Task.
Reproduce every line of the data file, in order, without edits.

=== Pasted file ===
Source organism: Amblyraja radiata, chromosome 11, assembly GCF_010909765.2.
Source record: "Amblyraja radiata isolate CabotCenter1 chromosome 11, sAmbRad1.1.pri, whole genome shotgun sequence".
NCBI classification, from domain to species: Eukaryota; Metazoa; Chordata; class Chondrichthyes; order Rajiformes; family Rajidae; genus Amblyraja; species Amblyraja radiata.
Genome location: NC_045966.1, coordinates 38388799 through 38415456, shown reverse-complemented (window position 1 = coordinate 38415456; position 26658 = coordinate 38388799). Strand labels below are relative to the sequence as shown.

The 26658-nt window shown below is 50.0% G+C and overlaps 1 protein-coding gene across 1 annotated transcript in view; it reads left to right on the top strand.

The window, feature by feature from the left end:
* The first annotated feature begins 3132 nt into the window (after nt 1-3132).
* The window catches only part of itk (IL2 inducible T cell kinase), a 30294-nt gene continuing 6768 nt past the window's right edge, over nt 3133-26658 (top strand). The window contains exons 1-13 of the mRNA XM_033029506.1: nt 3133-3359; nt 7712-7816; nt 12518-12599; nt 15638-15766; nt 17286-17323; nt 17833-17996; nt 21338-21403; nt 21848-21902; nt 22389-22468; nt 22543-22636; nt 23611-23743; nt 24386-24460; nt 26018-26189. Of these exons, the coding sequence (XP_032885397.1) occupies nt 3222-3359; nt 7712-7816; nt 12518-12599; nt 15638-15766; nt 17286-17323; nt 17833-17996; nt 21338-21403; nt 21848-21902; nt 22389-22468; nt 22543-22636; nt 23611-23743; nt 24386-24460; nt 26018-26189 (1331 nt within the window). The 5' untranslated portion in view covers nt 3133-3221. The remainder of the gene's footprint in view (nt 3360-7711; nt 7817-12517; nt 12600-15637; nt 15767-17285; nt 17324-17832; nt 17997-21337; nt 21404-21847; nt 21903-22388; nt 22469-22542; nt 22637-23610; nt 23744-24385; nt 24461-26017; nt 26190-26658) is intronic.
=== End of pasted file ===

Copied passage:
Source organism: Amblyraja radiata, chromosome 11, assembly GCF_010909765.2.
Source record: "Amblyraja radiata isolate CabotCenter1 chromosome 11, sAmbRad1.1.pri, whole genome shotgun sequence".
NCBI classification, from domain to species: Eukaryota; Metazoa; Chordata; class Chondrichthyes; order Rajiformes; family Rajidae; genus Amblyraja; species Amblyraja radiata.
Genome location: NC_045966.1, coordinates 38388799 through 38415456, shown reverse-complemented (window position 1 = coordinate 38415456; position 26658 = coordinate 38388799). Strand labels below are relative to the sequence as shown.

The 26658-nt window shown below is 50.0% G+C and overlaps 1 protein-coding gene across 1 annotated transcript in view; it reads left to right on the top strand.

The window, feature by feature from the left end:
* The first annotated feature begins 3132 nt into the window (after nt 1-3132).
* The window catches only part of itk (IL2 inducible T cell kinase), a 30294-nt gene continuing 6768 nt past the window's right edge, over nt 3133-26658 (top strand). The window contains exons 1-13 of the mRNA XM_033029506.1: nt 3133-3359; nt 7712-7816; nt 12518-12599; nt 15638-15766; nt 17286-17323; nt 17833-17996; nt 21338-21403; nt 21848-21902; nt 22389-22468; nt 22543-22636; nt 23611-23743; nt 24386-24460; nt 26018-26189. Of these exons, the coding sequence (XP_032885397.1) occupies nt 3222-3359; nt 7712-7816; nt 12518-12599; nt 15638-15766; nt 17286-17323; nt 17833-17996; nt 21338-21403; nt 21848-21902; nt 22389-22468; nt 22543-22636; nt 23611-23743; nt 24386-24460; nt 26018-26189 (1331 nt within the window). The 5' untranslated portion in view covers nt 3133-3221. The remainder of the gene's footprint in view (nt 3360-7711; nt 7817-12517; nt 12600-15637; nt 15767-17285; nt 17324-17832; nt 17997-21337; nt 21404-21847; nt 21903-22388; nt 22469-22542; nt 22637-23610; nt 23744-24385; nt 24461-26017; nt 26190-26658) is intronic.